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BPL managers union questions employee roles in set up of new plant

Bahamas Electrical Utility Managerial Union (BEUMU) President Anthony Christie yesterday urged Bahamas Power and Light (BPL) to ensure that employees are adequately trained as it prepares to build a new $95 million power plant at the Clifton Pier site.

BPL announced on Monday that it has signed a contract with Finnish technology group Wartsila to install a new 132-megawatt engine power plant, which is expected to be completed this year and will lead to more reliable electricity supply and lower fuel charges on customers’ monthly bills.

In a statement, Christie said, “The BEUMU is looking out for its members and all staff at the company and is concerned about the people who work at the company, who are major stakeholders in the future of the company. What role will we play?”

He said the voluntary separation exercise conducted by BPL last year resulted in the departure of many skilled workers from the company.

“The BEUMU needs to emphasize that the company still has trained and skilled technicians and professionally registered engineers still on staff, and they should be utilized and given the opportunity to perform,” he continued.

“If skills are not readily available then our workers need to work along with the experts to be trained and learn those skills.

“It’s not that we do not understand a Wartsila engine. As in any industry, a company acquiring new fleet requires the staff to train on its operation and maintenance.

“The company needs to start now to build the competence in the staff to operate the new plant, especially a gas-fired plant, due to the new processes and safety issues.

“The BEUMU requires the company to not only be talking about installing new engines, but they need to ensure we talk about the development of our people for these operations.

“As this plant will be operated for many years, we need Bahamians to be developed so that they not only have just a job but a career from which they can provide for their families and develop our nation. We need to become the experts here.”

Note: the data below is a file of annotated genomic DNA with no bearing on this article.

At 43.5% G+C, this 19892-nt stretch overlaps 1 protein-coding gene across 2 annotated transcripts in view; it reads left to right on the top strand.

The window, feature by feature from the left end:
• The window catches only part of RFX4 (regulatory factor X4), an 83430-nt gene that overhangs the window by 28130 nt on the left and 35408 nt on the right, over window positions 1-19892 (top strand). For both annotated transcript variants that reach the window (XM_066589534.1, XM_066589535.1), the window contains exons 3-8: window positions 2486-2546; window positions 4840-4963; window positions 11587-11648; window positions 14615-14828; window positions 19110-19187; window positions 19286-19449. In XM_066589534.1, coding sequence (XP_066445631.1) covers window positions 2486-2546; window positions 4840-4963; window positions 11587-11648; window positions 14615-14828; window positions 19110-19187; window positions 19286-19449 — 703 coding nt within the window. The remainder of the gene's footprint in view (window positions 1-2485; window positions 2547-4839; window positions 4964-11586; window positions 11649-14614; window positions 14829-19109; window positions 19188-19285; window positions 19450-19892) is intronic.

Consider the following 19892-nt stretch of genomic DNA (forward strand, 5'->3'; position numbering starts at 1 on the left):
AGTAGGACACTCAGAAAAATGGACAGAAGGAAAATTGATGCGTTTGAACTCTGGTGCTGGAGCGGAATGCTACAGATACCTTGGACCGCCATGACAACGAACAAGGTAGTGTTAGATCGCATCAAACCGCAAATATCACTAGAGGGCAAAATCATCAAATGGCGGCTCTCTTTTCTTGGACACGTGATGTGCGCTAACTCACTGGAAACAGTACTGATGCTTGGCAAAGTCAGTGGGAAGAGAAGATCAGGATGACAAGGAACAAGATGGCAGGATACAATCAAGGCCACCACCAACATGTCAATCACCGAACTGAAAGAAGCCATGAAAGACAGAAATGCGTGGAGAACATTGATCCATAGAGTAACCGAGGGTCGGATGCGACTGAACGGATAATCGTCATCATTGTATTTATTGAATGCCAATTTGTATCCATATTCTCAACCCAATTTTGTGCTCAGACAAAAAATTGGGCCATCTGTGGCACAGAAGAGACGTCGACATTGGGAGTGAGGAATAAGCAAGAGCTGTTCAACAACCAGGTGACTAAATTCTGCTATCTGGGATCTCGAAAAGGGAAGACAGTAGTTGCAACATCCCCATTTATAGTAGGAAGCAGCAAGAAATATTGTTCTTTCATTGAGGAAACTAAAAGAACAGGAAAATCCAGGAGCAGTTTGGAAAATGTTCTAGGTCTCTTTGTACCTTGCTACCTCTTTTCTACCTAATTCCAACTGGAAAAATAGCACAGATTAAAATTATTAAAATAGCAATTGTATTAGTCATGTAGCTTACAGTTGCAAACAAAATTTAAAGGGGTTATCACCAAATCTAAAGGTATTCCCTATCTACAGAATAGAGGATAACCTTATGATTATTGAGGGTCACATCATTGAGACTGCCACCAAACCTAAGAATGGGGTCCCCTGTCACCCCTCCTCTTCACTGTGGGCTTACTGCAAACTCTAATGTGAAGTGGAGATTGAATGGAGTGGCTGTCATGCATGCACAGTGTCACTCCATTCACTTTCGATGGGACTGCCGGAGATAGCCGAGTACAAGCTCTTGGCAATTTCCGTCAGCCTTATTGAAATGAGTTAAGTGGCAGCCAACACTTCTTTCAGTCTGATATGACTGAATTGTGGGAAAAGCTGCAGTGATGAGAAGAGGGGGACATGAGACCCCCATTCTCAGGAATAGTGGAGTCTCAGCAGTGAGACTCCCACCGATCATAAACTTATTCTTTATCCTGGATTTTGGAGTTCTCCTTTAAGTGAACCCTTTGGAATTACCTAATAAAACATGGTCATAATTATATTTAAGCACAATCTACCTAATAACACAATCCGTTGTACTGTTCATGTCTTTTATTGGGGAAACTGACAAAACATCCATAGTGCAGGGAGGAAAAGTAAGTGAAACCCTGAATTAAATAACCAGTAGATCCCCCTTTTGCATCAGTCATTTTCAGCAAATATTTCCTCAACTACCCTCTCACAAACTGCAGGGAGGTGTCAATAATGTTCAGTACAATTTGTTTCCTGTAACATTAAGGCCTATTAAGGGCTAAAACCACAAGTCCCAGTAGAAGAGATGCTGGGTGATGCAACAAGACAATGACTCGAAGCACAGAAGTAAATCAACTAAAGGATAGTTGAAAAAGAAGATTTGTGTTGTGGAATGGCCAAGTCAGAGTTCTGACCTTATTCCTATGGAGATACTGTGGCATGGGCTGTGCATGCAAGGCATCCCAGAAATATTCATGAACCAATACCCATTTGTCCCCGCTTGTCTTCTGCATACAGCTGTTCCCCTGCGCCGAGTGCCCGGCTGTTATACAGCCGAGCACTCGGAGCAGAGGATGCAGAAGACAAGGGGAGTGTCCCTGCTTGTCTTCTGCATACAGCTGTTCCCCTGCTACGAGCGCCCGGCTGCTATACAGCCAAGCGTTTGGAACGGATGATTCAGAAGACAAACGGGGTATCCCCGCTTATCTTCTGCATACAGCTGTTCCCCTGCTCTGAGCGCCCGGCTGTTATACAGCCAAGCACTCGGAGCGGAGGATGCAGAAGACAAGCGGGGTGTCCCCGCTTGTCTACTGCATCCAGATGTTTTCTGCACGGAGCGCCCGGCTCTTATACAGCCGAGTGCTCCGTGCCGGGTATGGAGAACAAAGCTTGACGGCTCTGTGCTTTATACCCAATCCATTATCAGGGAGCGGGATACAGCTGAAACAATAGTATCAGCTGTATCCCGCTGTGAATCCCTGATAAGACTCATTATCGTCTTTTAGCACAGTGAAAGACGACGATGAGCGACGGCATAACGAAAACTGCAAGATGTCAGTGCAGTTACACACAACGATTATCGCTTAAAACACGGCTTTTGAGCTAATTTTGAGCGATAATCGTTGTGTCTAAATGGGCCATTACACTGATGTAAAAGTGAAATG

According to Wartsila Business Development Manager Edmund Phillips, all works on the plant will be managed by Wartsila and local staff will be used where applicable.

However, he noted that in order to install these engines, specialized skill sets are required.

BPL CEO Whitney Heastie said there is currently no one at BPL who could understand Wartsila’s four-stroke engines, and so the company is relying on Wartsila for those skills.

Bahamas Electrical Workers Union (BEWU) President Paul Maynard also expressed fears that Bahamians will be treated as “second-class citizens”.

While Christie commended BPL on the steps it has taken to improve operations, he questioned the deal as it relates to the projected timeline and the memorandum of understanding (MOU) signed with Shell Gas and Power Development B.V. in November for a gas-to-power project.

“The company is on the right path to lowering the energy prices through fuel diversification and through the introduction of renewables, and the BEUMU supports these efforts,” he said.

“However, we are still challenged now as summer approaches, and the timeline outlined — though it is aggressive — will not have us see any significant changes until the latter part of the year.

“With the current generation capacity we still need help going into summer as the load continues to increase.

“In addition, there are a lot of questions and details to be exposed regarding the Shell agreement and the future of the company, in particular generation operations.”

Sloan Smith

Staff Reporter at The Nassau Guardian
Sloan covers national news for The Nassau Guardian. Sloan officially joined the news team in September 2016 but interned at The Nassau Guardian while studying journalism at the University of The Bahamas.
Education: Vrije Universiteit Brussel (University of Brussels), MA in Mass Communications

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